PETE Day owns a garage in North London. He employs six people and makes a modest annual profit. He’s been there since the early 1980s, navigating his small enterprise through several choppy recessions. He’s a good boss: three of his mechanics have been with him for more than 15 years.
But things have been tough lately, and they’re about to get tougher. He lost a long-serving employee to Covid last year and, at 69, he’s been dealing with some health issues of his own. Diagnosed with prostate cancer in 2020, he’s just completed a course of radiotherapy. He looks well: rosy-cheeked and bubbling with life. And when talking about his company’s current travails, there’s defiance in his voice – a characteristic which has, I’m sure, facilitated his stewardship of a successful business over the last 40-odd years.
He berates the Government for its planned rises in both Corporation Tax and National Insurance, two unnecessary burdens which, in his view, compound the cost-of-living crisis. His most scornful attack, however, is reserved for Network Rail’s sale of the arches in which he plies his trade, along with the sale of another 5,260 rental spaces, predominantly based in the capital. The company which bought the sites back in 2019 – against a backdrop of vociferous protests from leaseholders who formed the ‘Guardians of the Arches’ pressure group, and some MPs – is aptly named The Arch Company, a company owned by Telereal Trillium and Blackstone Property Partners.
Leaseholders and concerned public servants protested against the sale on the basis that extortionate rent rises being demanded by Network Rail would get even worse under private ownership. I’m not sure if their fears have been realised, but unreasonable, often ruinous rent increases have certainly not gone away.
The Arch Company has recently demanded a 300 per cent increase in Pete Day’s rent, a figure that, if agreed, would drive him out of business and his six employees to the dole office. One of them is almost 60, leaving him with little chance of finding alternative work. And even if Pete successfully negotiates a reduction to, say, a 62 per cent increase (a figure that a neighbouring business has just agreed upon), it will still be ruinous. A thriving small business with long-standing ties to the local community will be expunged by an unethical, rapacious, billion-dollar corporation run by – surprise, surprise – an Oxbridge-educated executive chairman.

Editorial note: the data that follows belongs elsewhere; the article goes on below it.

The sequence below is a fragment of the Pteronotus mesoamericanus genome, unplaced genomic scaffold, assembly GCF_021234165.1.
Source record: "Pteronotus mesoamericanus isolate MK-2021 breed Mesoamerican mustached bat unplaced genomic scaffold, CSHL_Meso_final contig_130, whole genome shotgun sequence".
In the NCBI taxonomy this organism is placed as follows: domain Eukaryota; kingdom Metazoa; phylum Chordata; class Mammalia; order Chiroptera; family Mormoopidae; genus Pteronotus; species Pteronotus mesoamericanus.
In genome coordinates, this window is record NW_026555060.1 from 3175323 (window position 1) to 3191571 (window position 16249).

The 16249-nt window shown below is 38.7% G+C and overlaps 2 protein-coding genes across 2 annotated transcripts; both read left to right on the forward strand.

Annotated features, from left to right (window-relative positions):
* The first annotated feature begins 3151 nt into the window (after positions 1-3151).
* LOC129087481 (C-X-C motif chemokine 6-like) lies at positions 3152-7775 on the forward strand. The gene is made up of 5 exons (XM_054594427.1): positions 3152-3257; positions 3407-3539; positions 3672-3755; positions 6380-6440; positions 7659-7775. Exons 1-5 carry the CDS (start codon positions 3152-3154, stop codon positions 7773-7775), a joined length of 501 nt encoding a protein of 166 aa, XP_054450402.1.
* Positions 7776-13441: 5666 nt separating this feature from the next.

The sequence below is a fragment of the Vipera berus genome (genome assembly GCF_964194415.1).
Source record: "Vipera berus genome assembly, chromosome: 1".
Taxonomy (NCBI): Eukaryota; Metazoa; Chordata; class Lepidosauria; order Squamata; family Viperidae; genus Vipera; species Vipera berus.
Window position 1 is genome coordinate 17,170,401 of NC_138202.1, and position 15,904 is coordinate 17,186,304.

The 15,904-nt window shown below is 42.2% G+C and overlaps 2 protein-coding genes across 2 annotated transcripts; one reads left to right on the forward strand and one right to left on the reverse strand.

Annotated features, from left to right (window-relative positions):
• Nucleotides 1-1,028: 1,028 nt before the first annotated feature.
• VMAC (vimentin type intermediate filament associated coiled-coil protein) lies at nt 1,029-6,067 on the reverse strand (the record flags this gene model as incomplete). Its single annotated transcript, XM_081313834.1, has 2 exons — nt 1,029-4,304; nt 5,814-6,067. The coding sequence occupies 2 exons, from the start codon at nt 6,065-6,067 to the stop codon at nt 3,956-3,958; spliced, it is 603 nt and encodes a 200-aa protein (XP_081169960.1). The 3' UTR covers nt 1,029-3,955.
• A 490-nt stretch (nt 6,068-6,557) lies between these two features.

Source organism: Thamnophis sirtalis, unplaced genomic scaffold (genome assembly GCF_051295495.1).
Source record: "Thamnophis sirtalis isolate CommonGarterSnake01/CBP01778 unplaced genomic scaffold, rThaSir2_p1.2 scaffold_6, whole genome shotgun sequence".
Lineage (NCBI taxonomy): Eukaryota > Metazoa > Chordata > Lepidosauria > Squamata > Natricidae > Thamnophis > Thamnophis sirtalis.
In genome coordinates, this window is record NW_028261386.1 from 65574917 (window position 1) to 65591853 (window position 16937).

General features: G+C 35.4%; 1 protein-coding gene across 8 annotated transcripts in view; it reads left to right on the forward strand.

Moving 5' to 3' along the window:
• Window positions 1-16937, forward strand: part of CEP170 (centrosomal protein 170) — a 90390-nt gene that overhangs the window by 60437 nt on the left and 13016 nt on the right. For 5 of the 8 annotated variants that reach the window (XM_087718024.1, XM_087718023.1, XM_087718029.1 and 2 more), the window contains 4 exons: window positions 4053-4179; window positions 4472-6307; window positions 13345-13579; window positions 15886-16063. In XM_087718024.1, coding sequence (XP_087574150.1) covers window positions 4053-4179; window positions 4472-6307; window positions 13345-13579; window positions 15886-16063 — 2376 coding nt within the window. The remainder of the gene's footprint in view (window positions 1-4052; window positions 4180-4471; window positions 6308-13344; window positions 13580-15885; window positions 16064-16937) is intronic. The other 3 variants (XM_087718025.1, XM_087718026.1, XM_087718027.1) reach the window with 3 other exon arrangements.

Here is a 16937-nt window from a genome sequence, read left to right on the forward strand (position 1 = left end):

Blue-collar workers, honourably providing for their families, are going to lose their jobs at the behest of a malignant behemoth.
And as for Boris Johnson, doesn’t he spend most of his time rhetorically championing small and medium-sized businesses? Aren’t they lauded as the backbone of our economy? The reality is very different. Crony capitalism is alive and well. Huge, anti-competition corporations, just like state-run bureaucracies – namely Network Rail – are crushing small businesses, free enterprise and the dynamism necessary for a thriving, growing economy.
Perhaps most damaging of all, though, is the sense of injustice and unfairness that such egregious abuses of power stir. Why would anyone wish to set up a small business? The National Audit Office would almost certainly advise against it, I’m sure. In a report into the sale of the arches, published in 2019, its authors lamented the blithe lack of consideration given to the concerns and interests of tenants during the process. In other words, the poor tenants were an afterthought.
Pete Day looks at me and, with a determined twinkle in his eye, says: ‘I’m not going down without a fight.’ I’m left with little doubt that he’ll be true to his word.